Switzerland : Worrying Changes in the Practice of Assisted Suicide


Whilst the French government is preparing a bill for the end of life with a possible opening for assisted suicide, the experience in Switzerland, a country which has authorised the practice for many years, is showing worrying signs of abuse.

See our note expert on assisted suicide in Switzerland.

Assisted suicide has been permitted in Switzerland since 1937, with the only limitation established by article 115 of the penal code, that the person providing the assistance for the act must not be motivated by any selfish intent. Switzerland has established criteria set by the Swiss Academy of Medical Sciences (ASSM): Candidates must be adult, have their full powers of judgment, be capable of self-administering the lethal dose, and be suffering from an incurable disease, or be plagued with unbearable suffering, or disabling multiple pathologies associated with old age. Since Switzerland does not consider assisted suicide as a medical act, the logistics and implementation are provided by associations. In practice, these criteria are subject to various interpretations by the associations leading to practices which are questionable.

For Swiss residents, members of associations, the cost of resorting to assisted suicide is included in their subscription fee, except if they have been members for less than a year. In such case, the cost is a few hundred euros. For foreigners, the cost varies between 7,000€ and 11,000€, leading to so-called “Death tourism”.

The Federal Office of Public Health and Swiss Health Observatory regularly publish statistics on suicide in general with specific data on assisted suicide. The number of assisted suicides is increasing year on year (reaching 2% of total deaths in 2021) whilst the number of suicides at the same time remains steady at around 1,000 per year.

Although Switzerland has finally abandoned the idea of legislating at the federal level, certain cantons have introduced measures compelling health establishments (medico-social establishments equivalent to EHPAD in France or hospitals) to accommodate the practice of assisted suicide on their premises (recognised public health establishments in the Vaud canton in 2012, medico-social establishments in the Neuchâtel canton in 2014, medico-social establishments and hospitals in the Geneva canton in 2018 and medico-social establishments in the Valais canton in 2022). Although their staff are not required to take part in suicide assistance since this is undertaken by the associations, the law prohibits, de facto, “institutional” conscientious objection (in other words concerning an entire establishment). However, in September 2023, the Geneva canton lifted this obligation by deleting these measures [1].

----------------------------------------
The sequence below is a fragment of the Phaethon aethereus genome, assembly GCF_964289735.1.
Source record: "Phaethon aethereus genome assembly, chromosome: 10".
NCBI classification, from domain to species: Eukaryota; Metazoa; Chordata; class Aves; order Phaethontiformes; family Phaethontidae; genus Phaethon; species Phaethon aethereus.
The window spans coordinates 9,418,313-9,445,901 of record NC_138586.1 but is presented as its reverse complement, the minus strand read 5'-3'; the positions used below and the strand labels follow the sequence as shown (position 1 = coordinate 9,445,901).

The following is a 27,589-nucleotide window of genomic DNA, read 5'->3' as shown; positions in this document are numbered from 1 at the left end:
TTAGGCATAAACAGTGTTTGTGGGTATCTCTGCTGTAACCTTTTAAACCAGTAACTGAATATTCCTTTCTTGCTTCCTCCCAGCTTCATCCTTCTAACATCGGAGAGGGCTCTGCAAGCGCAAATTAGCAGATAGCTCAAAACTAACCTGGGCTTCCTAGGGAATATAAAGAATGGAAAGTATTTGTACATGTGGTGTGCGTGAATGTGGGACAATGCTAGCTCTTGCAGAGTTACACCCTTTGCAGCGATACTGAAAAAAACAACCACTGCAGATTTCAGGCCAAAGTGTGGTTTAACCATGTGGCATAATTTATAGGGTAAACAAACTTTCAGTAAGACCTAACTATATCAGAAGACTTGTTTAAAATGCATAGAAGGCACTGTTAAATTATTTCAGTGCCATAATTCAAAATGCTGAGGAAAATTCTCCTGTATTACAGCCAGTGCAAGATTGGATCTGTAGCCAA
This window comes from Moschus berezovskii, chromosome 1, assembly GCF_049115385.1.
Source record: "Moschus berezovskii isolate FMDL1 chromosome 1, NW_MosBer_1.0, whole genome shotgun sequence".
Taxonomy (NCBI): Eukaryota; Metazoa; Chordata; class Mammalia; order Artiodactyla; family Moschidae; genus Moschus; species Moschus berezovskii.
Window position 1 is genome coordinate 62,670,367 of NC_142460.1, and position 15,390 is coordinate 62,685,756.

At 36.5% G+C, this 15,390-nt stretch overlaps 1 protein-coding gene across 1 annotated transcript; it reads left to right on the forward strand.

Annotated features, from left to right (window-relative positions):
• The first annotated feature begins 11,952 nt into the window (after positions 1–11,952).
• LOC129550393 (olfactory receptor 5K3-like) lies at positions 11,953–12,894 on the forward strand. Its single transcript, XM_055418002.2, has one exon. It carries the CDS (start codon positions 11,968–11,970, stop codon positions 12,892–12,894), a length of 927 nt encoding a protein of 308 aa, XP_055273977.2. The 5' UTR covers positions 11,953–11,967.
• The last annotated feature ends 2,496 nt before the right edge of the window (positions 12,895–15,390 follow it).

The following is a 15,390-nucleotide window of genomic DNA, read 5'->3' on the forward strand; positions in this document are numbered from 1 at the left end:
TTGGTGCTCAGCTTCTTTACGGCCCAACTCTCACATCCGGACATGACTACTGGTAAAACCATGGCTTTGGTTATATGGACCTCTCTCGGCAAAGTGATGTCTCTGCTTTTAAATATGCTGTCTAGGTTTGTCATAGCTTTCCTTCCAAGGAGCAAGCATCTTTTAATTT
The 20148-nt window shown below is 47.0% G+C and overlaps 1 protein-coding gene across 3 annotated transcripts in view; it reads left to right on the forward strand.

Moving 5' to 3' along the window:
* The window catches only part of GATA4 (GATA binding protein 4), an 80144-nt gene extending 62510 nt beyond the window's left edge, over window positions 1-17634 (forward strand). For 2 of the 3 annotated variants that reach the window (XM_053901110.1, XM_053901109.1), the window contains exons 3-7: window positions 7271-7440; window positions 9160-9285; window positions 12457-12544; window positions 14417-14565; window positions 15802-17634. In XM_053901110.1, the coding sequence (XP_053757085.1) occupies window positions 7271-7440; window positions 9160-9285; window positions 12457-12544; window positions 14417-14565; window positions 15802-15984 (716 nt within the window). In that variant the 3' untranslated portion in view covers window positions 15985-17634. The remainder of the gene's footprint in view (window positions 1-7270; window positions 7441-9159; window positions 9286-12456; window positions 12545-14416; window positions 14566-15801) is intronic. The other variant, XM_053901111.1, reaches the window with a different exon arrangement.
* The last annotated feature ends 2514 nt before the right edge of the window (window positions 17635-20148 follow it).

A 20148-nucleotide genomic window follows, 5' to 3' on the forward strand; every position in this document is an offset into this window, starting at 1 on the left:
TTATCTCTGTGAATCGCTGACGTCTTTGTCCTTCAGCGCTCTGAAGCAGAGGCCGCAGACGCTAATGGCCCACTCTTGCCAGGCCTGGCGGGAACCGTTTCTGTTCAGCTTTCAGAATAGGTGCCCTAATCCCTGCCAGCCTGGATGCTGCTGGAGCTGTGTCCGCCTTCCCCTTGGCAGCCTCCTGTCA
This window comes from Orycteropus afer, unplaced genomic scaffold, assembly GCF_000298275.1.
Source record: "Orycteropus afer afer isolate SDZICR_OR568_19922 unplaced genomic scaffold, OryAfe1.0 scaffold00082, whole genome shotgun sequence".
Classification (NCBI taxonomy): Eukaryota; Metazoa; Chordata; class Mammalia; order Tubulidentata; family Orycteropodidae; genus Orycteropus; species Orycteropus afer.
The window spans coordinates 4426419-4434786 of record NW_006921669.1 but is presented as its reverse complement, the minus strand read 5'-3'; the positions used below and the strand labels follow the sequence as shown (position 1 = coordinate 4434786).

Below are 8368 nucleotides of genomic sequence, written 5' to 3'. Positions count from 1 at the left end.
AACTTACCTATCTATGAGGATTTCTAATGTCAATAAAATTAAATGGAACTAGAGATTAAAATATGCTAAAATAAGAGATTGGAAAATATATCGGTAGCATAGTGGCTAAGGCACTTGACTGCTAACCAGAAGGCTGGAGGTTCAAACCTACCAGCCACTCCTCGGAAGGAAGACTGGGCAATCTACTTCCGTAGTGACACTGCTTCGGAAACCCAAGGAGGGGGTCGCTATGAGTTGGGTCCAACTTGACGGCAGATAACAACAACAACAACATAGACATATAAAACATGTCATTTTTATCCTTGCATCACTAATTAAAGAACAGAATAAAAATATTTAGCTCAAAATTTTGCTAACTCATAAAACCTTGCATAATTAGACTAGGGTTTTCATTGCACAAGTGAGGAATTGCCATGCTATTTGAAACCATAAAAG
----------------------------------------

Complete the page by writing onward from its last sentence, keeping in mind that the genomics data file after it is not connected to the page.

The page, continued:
Over the years, the ASSM has revised the directives by gradually aligning itself on the practices of the associations. This is how the criteria for resorting to assisted suicide have gradually been broadened: from the need for a close end of life, requests for assisted suicide have evolved to include multiple pathologies associated with old age, fatigue for life, up to opening the possibility for prisoners to have access also. Several situations have been highlighted in the media like for example the case of two American sisters aged 54 and 49 years old [2] who obtained joint assisted suicide through the Pegasos association in February 2022. Claiming to be suffering from “medical frustrations” such as chronic insomnia, vertigo and back ache, they said they were “tired of life” and wished to depart together.

The practices of the associations generate controversy: The Federal Department of Justice and Police and the Director of the Federal Office of Social Insurance are concerned in particular concerning the financial aspect of the associations which are deemed to be non-profit making. The Neue Zürcher Zeitung (NZZ) revealed in 2019 that the balance of the assets of the Exit association amounted to some 29 million Swiss Francs (an amount which has tripled since 2013).

Moreover, the main associations operating in Switzerland, are militating more or less openly for the practice of assisted suicide to be authorised in a maximum number of states. The actions by Dignitas, the most active among them, have led to recognition of the practice of assisted suicide in Germany in 2020 and in Austria in 2021. In May 2023, its members appealed to the European Court of Human Rights against France after several failed appeals to the State Council.

Further reading: Assisted suicide: the State Council rejects a new appeal by the Dignitas association.

[1]EUROPEAN INSTITUTE OF BIOETHICS, Geneva: Health establishments have regained their freedom to refuse assisted suicide, Geneva: Health establishments have regained their freedom to refuse assisted suicide – European Institute of Bioethics (ieb-eib.org).

[2]RENAUD MICHIELS, 29/03/2022, Double assisted suicide in Switzerland: They were “Tired of living”, United States, Le Matin, United States – Double assisted suicide in Switzerland: They were “Tired of living” – Le Matin.



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